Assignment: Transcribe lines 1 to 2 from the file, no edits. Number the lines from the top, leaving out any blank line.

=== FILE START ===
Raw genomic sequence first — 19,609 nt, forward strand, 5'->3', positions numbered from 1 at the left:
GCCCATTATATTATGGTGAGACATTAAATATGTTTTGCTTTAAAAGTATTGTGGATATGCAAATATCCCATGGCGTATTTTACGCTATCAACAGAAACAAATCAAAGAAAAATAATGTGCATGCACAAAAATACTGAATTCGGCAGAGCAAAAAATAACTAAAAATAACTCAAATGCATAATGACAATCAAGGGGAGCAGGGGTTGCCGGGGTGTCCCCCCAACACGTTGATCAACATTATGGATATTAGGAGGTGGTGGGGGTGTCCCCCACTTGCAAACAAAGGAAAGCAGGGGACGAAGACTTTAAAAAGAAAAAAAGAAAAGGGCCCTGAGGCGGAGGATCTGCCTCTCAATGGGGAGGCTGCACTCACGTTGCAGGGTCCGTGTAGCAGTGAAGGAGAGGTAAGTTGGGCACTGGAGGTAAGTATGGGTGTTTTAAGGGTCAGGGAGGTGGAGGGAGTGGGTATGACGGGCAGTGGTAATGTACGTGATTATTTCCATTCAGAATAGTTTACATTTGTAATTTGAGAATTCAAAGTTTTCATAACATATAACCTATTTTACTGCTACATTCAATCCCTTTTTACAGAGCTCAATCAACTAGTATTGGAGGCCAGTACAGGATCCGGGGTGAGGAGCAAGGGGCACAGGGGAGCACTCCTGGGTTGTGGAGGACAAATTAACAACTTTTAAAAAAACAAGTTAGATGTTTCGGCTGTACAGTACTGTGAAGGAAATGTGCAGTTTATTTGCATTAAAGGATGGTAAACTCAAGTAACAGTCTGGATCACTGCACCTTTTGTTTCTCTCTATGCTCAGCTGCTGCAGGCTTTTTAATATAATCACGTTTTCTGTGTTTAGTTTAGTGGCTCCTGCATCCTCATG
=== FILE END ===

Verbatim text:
Raw genomic sequence first — 19,609 nt, forward strand, 5'->3', positions numbered from 1 at the left:
GCCCATTATATTATGGTGAGACATTAAATATGTTTTGCTTTAAAAGTATTGTGGATATGCAAATATCCCATGGCGTATTTTACGCTATCAACAGAAACAAATCAAAGAAAAATAATGTGCATGCACAAAAATACTGAATTCGGCAGAGCAAAAAATAACTAAAAATAACTCAAATGCATAATGACAATCAAGGGGAGCAGGGGTTGCCGGGGTGTCCCCCCAACACGTTGATCAACATTATGGATATTAGGAGGTGGTGGGGGTGTCCCCCACTTGCAAACAAAGGAAAGCAGGGGACGAAGACTTTAAAAAGAAAAAAAGAAAAGGGCCCTGAGGCGGAGGATCTGCCTCTCAATGGGGAGGCTGCACTCACGTTGCAGGGTCCGTGTAGCAGTGAAGGAGAGGTAAGTTGGGCACTGGAGGTAAGTATGGGTGTTTTAAGGGTCAGGGAGGTGGAGGGAGTGGGTATGACGGGCAGTGGTAATGTACGTGATTATTTCCATTCAGAATAGTTTACATTTGTAATTTGAGAATTCAAAGTTTTCATAACATATAACCTATTTTACTGCTACATTCAATCCCTTTTTACAGAGCTCAATCAACTAGTATTGGAGGCCAGTACAGGATCCGGGGTGAGGAGCAAGGGGCACAGGGGAGCACTCCTGGGTTGTGGAGGACAAATTAACAACTTTTAAAAAAACAAGTTAGATGTTTCGGCTGTACAGTACTGTGAAGGAAATGTGCAGTTTATTTGCATTAAAGGATGGTAAACTCAAGTAACAGTCTGGATCACTGCACCTTTTGTTTCTCTCTATGCTCAGCTGCTGCAGGCTTTTTAATATAATCACGTTTTCTGTGTTTAGTTTAGTGGCTCCTGCATCCTCATG